(In fact, if you can name some more alums of the Herald, please do! There's Blake Dickinson, now at Duke; Julia White, who was generally considered the best reporter to have worked there; tons of other people who were there before me and after me. )

Mark Schultz "re-discovered" Perry Deane Young after Perry's return to Chapel Hill after many years away. Perry should be counted among the finest North Carolina writers of his generation for Vietnam reportage and his brilliant books, Two of the Missing, The David Kopay Story, and his prescient, ahead of its time, God's Bullies.

The Chapel Hill Herald was, for the most part, an island unto itself. We had a lot of space to fill and we came out every day. There was an ethic of freedom to pursue and write whatever you wanted to pursue and write about, so long as you did the legwork on your beat. We were in fierce competition with some great reporters over at the other papers: Anne Blythe, my favorite competitor of all time; Jay Price, who still reports better than I do; Jane Stancill, who constantly whipped my a-- on scoops; the (once) hardest working journalist in Chapel Hill, Mitch Kokai; and Dave Hart, who I believe made the yellow shorebird gourd that sits on my mantle. It was intense, sometimes too intense (for me), but I always felt I was doing something important because of the seriousness that everyone else brought to their beats.

I'm not saying much of substance here, but I guess I'm saying that The Chapel Hill Herald figures prominently in the story of my life. If not for the Herald's location, I would not now be an 11-year member of The Dead Mule Club right next door, and had I not been at the Dead Mule Club one night in September 1997 when the Criminal Defense Bar was meeting there, I probably would not have met my wife. That paper is the reason I came here, and when I quit subscribing to it two years ago, I felt I was cutting off a limb.

Good times.

I used to pick up the Herald from the Southern Village Park & Ride lot box when I was waiting for a late bus. However, that box has sat empty now for almost a year I guess, and luckily the Carrboro Citizen, DT, and the Indy boxes are kept fresh and full.

I wouldn't go back to the Herald if I had to.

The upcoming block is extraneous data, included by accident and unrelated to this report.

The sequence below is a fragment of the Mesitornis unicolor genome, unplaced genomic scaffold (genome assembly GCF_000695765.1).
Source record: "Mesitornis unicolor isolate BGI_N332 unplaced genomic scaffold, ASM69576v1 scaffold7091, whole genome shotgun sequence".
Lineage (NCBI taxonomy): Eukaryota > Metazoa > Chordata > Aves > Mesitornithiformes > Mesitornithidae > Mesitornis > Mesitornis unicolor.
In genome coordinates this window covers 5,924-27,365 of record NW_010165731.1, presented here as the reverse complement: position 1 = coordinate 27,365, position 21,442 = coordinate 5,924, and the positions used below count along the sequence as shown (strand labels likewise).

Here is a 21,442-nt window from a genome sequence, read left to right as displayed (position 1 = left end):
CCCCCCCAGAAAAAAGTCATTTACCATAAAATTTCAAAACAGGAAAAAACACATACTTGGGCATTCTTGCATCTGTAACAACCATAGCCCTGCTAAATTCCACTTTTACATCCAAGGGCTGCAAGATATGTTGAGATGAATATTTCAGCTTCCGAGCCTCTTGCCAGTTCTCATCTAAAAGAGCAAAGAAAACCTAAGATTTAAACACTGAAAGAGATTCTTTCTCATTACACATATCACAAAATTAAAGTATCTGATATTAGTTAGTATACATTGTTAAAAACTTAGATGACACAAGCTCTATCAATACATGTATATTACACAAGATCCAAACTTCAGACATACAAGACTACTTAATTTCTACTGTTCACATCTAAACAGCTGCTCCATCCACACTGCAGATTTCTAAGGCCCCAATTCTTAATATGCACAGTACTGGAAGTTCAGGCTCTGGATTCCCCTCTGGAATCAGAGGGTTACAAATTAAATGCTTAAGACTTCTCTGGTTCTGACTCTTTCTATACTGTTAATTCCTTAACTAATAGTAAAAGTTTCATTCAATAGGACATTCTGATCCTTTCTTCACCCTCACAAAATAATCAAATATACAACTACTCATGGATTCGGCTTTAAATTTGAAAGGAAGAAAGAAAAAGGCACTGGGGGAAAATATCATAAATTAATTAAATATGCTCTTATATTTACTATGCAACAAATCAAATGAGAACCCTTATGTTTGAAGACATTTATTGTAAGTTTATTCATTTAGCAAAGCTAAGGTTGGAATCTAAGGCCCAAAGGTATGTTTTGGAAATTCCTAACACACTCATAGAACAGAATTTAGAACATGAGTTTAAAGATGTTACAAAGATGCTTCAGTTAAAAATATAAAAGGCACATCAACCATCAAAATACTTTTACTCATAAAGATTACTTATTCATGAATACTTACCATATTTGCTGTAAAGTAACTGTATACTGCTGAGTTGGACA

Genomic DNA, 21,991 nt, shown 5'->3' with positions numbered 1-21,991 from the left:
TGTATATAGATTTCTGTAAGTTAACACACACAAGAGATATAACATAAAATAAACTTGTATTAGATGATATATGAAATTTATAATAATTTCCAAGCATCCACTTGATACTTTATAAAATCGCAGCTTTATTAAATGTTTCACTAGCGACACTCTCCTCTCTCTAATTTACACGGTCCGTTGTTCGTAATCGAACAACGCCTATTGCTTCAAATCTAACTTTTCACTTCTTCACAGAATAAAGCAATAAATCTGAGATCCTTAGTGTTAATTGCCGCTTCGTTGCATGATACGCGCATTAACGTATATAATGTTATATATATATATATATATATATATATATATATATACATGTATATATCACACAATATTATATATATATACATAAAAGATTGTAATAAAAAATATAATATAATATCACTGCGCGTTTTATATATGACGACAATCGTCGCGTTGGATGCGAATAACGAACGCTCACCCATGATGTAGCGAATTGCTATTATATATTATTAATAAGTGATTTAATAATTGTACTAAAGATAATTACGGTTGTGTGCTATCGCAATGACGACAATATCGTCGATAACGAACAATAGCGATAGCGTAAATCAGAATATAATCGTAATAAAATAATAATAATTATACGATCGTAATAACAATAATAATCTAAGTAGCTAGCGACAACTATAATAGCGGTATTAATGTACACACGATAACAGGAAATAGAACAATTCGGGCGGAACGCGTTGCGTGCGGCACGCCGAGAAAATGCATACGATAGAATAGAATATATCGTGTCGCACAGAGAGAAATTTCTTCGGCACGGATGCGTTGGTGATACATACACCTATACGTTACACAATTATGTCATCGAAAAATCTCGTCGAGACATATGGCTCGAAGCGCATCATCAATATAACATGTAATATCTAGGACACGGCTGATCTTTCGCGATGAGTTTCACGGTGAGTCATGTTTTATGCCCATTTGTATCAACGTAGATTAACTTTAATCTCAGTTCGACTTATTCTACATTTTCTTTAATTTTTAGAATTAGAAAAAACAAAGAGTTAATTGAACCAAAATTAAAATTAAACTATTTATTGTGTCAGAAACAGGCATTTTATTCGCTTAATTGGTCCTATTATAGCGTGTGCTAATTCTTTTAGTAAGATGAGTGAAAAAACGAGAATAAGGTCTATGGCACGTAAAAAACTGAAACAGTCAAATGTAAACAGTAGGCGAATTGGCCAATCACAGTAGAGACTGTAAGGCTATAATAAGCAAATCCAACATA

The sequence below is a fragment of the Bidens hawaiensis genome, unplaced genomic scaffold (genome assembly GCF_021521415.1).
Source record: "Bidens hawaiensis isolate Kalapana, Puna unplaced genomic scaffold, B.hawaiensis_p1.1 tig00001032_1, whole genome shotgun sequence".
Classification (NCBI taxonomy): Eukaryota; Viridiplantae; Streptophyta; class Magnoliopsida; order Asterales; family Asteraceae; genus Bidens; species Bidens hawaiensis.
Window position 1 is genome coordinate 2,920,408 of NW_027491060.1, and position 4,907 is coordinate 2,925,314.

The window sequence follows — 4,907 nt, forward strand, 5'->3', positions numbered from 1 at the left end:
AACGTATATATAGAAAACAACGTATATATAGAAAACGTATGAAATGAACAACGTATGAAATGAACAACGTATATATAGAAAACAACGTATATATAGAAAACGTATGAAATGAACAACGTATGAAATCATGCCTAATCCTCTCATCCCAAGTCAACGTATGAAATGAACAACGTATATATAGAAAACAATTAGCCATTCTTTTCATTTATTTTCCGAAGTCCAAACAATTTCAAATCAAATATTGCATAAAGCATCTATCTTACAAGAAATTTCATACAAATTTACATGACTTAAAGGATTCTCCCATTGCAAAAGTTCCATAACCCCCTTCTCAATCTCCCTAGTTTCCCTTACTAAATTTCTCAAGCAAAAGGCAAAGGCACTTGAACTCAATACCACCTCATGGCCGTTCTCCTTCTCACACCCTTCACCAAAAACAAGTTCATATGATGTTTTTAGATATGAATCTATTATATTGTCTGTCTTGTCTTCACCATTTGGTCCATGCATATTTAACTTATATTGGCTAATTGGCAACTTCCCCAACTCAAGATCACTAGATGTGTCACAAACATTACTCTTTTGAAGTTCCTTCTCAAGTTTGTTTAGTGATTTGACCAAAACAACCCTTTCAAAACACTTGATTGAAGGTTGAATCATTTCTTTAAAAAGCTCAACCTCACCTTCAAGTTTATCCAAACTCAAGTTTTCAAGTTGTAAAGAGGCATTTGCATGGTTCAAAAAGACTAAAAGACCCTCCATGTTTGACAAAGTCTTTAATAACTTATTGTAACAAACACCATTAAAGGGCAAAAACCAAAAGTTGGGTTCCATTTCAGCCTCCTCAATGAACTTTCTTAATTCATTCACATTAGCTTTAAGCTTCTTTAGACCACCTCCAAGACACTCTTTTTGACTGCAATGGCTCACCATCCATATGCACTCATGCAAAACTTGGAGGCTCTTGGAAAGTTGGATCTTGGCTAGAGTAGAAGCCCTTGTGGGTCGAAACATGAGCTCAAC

Oh, s***, I forgot one of my best friends, Jennifer (Money) Strom!!!! She used to work up in Hillsborough too! And when she went to the Durham office, she brought with her an inimitable work ethic, a talent for editing stories down to their essential, concise core, and a no-bullshit approach to office politics. Now she's managing editor of The Independent and winning awards for her investigative work.

So it sounds like we already miss the Herald. Losing the print publication sadly won't make that big of a difference at this point.

I wish to echo Mark's sentiments, the only reason that Jacquie and I subscribe to the Herald is for their local coverage. Without The Chapel Hill Herald we will probably let our subscription lapse.

Wouldn't change much for me. Except for grabbing the DTH sometimes OP is pretty much my only local news source. No pressure ;)

I may start reading The Citizen, though.

I've tried to tolerate the N&O, the News and the Herald off and on for most of my 30 years in Chapel Hill. it wouldn't surprise me if I hold some sort of record for subscribing and canceling again and again and again.

It was when I had the chance to write a column for the News a year ago that I finally walked away for good. I was paying close attention to everything in both papers, but whatever local coverage they offered didn't begin to offset the many other shortcomings of the two publishing companies.

OP is my local paper.

I guess this is a statemant of the obvious... The pros got beat by the amatures. The DTH does a better job giving me the news that I care about. They don't do well at high school sports or real estate listings. Then, those aren't my interests. It must be hard for the lesser papers to compete against thier better. It's harder when the better is free. Sometimes heart trumps capitalism. Perhaps I'm the hypocrite in ths fourm that needs to study on that thought. I'll work on that this morning and get back later.

I think it will be unfortunate if the Herald goes down.

For instance, if you go to the Orange County section for the N&O yesterday there is nothing. The N&O/CHN does a good job of covering what they have the space to cover but it's pretty limited compared to the Herald. A lot of important and interesting stuff is going to go uncovered unless the N&O decides to ratchet it up its Orange County coverage (which I hope it will!)

You could always count on the Herald for 4-5 stories a day about things going on in our backyard, as well as daily local commentary that you can only get from the CHN twice a week.

I found Neil Offen to be a classy person to work for and think he has made the most out of the resources he has, which seems to be not much. The website situation at Paxton is ridiculous, and no paper that gives so little attention to technology is going to be successful in this era.